USDA Approved: Adams Farm slaughter plant federally certified

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Photo Gallery | Adams Farm USDA approved

WILMINGTON — With its slaughter plant now federally certified, Adams Farm is looking at expanding its reach.

"That's an exciting development," said Tessa Adams, who works at her family's farm. "We're no longer Vermont-state inspected. We're USDA."

The U.S. Department of Agriculture certification means that livestock can be brought from places outside of Vermont. The farm hopes to gain more business from bordering states like New Hampshire, Massachusetts and New York. Also, customers can now bring the meat back to their home states and sell it. Previously, both actions were prohibited.

The farm's slaughter plant went into operation in May 2014. When starting out, the plan had included eventually becoming federally certified.

A post on the farm's Facebook account from April 2 showed the first USDA sticker slapped on some meat.

"We are now USDA inspected!" Adams Farm wrote.

Adams Farm butcher William Staats IV said state inspectors helped the farm get its federal certification.

"Luckily, we started off state-inspected and they really work with you a lot," he said. "They help you get your hazard plans set up. They come down and do site visits to give you descriptions on what they want to see."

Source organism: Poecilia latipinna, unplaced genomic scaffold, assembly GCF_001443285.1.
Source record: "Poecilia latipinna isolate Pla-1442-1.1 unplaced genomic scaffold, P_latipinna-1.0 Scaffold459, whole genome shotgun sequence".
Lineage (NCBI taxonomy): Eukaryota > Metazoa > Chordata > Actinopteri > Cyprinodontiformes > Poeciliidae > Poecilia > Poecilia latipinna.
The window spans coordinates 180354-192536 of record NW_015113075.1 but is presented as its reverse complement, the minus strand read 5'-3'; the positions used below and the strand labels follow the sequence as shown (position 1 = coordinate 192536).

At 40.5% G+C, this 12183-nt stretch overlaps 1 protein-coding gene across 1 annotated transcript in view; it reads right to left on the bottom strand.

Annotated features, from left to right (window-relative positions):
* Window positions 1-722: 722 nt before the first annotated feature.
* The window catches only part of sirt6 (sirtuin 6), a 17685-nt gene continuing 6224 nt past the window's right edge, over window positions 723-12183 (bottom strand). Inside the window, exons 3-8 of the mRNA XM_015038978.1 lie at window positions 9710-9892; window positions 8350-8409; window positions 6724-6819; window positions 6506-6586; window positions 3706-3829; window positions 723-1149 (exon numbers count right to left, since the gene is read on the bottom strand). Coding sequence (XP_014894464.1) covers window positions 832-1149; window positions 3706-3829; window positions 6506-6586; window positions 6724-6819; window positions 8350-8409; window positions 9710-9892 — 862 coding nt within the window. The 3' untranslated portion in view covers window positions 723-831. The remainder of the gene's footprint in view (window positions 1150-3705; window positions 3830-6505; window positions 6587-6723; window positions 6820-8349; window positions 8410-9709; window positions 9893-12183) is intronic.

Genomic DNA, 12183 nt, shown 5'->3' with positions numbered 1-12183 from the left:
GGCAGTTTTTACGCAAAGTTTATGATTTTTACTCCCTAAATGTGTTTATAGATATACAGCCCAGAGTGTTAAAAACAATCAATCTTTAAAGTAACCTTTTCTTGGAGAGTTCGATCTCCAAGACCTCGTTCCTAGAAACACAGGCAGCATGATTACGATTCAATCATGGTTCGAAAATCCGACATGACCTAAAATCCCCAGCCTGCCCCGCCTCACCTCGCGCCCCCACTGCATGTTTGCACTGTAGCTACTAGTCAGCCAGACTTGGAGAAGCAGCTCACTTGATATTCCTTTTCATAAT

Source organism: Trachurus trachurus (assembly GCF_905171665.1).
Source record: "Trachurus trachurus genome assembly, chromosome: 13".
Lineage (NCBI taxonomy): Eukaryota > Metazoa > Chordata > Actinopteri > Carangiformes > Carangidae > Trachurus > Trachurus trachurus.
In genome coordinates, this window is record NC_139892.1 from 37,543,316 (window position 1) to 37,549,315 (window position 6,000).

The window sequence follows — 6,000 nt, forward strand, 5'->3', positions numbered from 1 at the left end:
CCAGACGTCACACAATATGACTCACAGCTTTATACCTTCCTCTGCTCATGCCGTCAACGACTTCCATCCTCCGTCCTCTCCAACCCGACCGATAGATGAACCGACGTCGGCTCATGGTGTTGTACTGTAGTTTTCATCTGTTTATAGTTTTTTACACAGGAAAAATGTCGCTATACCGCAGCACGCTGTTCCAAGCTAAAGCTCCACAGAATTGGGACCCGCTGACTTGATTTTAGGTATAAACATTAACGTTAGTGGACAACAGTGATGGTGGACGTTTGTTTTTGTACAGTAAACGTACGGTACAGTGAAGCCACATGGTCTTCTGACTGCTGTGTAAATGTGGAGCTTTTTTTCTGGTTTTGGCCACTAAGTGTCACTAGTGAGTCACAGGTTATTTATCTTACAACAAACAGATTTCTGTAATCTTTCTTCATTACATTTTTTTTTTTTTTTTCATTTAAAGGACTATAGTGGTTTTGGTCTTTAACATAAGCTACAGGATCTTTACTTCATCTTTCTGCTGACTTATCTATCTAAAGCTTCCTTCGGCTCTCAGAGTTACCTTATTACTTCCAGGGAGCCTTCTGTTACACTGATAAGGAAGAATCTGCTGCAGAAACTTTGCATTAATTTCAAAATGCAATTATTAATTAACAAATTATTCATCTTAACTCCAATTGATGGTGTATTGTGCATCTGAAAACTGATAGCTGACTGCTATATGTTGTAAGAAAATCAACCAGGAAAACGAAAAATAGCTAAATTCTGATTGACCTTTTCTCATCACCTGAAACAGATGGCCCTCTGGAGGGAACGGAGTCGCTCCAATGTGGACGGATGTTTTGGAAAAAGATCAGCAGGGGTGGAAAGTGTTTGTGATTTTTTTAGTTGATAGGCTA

At least 20 customers currently bring their livestock to the Wilmington-based plant for processing, said Adams. But now she expects the plant will become busy enough that people will have to book appointments a couple months ahead of time.

"We're working on getting the word out," Adams said. "I think we've notified all of our previous customers. Now, it's just changing everything online and making everyone aware we're USDA."

The farm provides meat to Cask & Kiln in Wilmington and Windham Hill Inn in Townshend, The Brattleboro-based Chelsea Royal Diner, Top of the Hill Grill and Vermont Country Deli are also customers. A few other businesses are expected to join the list shortly.

The slaughter plant had been looked at as a way to increase revenue at the farm. Keeping the farm running and within the family had become a major goal over the years.

Shortly after the slaughter plant went into operation, the farm began offering paintball. A course was built and approved for use by the Wilmington Development Review Board.

"That's picking up," said Adams, noting that a league formed last year and the activity has been popular among bachelor and bachelorette parties.

The farm is now planning to make guided horseback trail riding sessions available this year.

Contact Chris Mays at cmays@reformer.com or 802-254-2311, ext. 273.


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